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jbottle
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« Reply #3918 on: April 08, 2008, 02:41:23 PM »

I thought it was a bowling movie.
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jbottle
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« Reply #3919 on: April 08, 2008, 02:41:58 PM »

I thought it was a screwball comedy with a nihilist twist.
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jbottle
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« Reply #3920 on: April 08, 2008, 02:46:26 PM »

From the IMDB on Cruise fall:

"The decision by MGM and United Artists to delay the release of the Tom Cruise starrer Valkyrie until next February has raised a lot of eyebrows in Hollywood. The film, directed by Bryan Singer, was originally set for release on June 27, then moved to October to place it in contention for Oscar nominations -- in particular, one for Cruise, who has been nominated three times (once for best supporting actor, twice for best actor). But the film has been plagued with nasty rumors -- in particular, one claiming that Cruise's German accent in the film is laughably bad. (He plays the leader of a plot by German generals to assassinate Hitler during World War II.) A release in February lessens the film's chances for Oscar recognition, but Clark Woods, MGM's distribution chief, told Daily Variety, "Having seen a lot of the film and how great it is going to play once it's finished, moving into a big holiday weekend is the right move." However, several movie columnists have noted that President's Day is not "a big holiday weekend" and that the studio likely slotted it into that period because the competition will be weak. In the meantime, they added, the delay would give the studio added time to reshoot scenes and allow Cruise to work with a dialect coach to perfect his accent and rerecord some of his lines."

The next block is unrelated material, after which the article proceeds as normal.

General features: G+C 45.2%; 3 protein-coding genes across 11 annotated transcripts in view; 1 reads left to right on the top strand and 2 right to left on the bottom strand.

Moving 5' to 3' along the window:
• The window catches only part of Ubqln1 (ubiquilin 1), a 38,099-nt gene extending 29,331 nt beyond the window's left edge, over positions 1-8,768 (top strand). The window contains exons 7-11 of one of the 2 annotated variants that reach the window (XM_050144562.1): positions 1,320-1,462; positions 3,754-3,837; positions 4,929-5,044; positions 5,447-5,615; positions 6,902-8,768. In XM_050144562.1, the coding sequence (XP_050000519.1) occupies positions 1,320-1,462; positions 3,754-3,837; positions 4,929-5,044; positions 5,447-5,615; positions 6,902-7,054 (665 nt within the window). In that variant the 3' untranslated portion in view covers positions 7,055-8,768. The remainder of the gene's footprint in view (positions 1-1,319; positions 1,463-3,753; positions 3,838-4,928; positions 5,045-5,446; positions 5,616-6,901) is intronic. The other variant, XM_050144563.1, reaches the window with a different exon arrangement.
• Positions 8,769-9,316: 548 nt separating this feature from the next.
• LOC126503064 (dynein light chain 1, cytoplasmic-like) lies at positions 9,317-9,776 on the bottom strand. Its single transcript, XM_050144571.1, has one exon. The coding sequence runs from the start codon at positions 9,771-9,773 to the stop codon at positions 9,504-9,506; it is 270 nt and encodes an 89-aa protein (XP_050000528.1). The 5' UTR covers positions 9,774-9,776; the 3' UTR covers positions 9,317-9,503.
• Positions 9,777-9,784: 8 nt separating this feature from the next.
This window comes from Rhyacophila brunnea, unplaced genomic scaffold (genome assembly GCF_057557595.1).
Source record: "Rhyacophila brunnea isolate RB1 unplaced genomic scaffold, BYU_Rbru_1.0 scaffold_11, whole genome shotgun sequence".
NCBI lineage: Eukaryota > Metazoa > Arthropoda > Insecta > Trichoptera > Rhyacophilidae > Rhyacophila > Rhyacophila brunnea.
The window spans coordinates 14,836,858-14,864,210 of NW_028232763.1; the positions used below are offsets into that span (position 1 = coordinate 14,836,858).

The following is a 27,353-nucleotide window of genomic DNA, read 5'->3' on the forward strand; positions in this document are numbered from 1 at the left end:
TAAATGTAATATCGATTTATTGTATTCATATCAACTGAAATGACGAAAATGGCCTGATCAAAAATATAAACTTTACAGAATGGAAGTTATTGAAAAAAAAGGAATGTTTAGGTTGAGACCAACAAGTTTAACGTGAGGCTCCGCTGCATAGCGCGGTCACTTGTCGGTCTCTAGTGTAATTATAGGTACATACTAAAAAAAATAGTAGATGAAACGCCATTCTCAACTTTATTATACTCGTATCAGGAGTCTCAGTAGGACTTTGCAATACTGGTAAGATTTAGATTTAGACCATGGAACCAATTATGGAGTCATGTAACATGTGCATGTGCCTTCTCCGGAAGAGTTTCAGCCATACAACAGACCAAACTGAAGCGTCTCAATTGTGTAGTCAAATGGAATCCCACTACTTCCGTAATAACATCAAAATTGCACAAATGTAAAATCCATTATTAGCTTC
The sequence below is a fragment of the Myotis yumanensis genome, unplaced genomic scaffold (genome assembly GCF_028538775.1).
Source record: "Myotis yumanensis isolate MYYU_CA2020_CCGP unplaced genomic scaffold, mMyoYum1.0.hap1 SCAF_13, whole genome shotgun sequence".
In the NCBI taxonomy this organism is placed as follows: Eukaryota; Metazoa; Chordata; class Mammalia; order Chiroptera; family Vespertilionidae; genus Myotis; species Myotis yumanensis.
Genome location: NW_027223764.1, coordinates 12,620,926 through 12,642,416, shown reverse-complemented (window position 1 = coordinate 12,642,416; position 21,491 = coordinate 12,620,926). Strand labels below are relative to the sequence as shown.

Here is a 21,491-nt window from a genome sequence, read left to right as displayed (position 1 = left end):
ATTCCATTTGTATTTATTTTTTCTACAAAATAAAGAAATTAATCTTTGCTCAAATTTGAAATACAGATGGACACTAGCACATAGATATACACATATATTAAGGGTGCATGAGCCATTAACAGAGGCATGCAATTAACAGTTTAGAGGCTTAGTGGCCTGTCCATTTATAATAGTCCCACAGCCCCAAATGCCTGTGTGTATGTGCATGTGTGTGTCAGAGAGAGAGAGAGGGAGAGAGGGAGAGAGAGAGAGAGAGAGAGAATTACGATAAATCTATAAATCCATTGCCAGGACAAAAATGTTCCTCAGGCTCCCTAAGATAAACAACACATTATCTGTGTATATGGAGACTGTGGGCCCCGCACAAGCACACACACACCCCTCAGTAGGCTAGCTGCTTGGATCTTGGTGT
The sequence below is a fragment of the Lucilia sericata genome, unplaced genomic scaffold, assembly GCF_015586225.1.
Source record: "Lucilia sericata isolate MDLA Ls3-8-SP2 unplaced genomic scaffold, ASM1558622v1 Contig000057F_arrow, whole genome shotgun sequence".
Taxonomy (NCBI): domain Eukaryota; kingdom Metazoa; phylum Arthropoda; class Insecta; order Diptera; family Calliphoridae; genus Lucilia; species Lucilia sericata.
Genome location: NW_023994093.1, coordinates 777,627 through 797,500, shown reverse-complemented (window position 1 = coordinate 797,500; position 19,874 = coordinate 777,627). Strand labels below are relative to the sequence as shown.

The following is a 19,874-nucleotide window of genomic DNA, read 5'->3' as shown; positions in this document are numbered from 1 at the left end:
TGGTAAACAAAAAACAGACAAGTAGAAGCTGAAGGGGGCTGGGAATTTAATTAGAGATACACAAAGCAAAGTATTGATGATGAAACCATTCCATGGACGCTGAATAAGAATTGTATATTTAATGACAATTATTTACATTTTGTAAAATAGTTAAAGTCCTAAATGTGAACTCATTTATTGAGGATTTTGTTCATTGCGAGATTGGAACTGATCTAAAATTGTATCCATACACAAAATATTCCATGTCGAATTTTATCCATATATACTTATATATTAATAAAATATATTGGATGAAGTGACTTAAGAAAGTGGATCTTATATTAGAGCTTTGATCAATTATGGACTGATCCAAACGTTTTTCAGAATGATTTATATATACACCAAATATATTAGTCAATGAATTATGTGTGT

Dumping ground, and don't think he doesn't know this.  Bryan Singer doesn't really make bad movies, so it has to be that Cruise is a laughing stock as it stands now.

Looks like another Cruise-Starring mega-flop.  Oscar Contention?  LOL But February? You want to put it in February?  This is a distributor looking Wagner/Cruise in the face and going "Nope."
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oilcanboyd23
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« Reply #3921 on: April 08, 2008, 08:21:46 PM »

I thought it was a bowling movie.

Bowling Noir
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madupont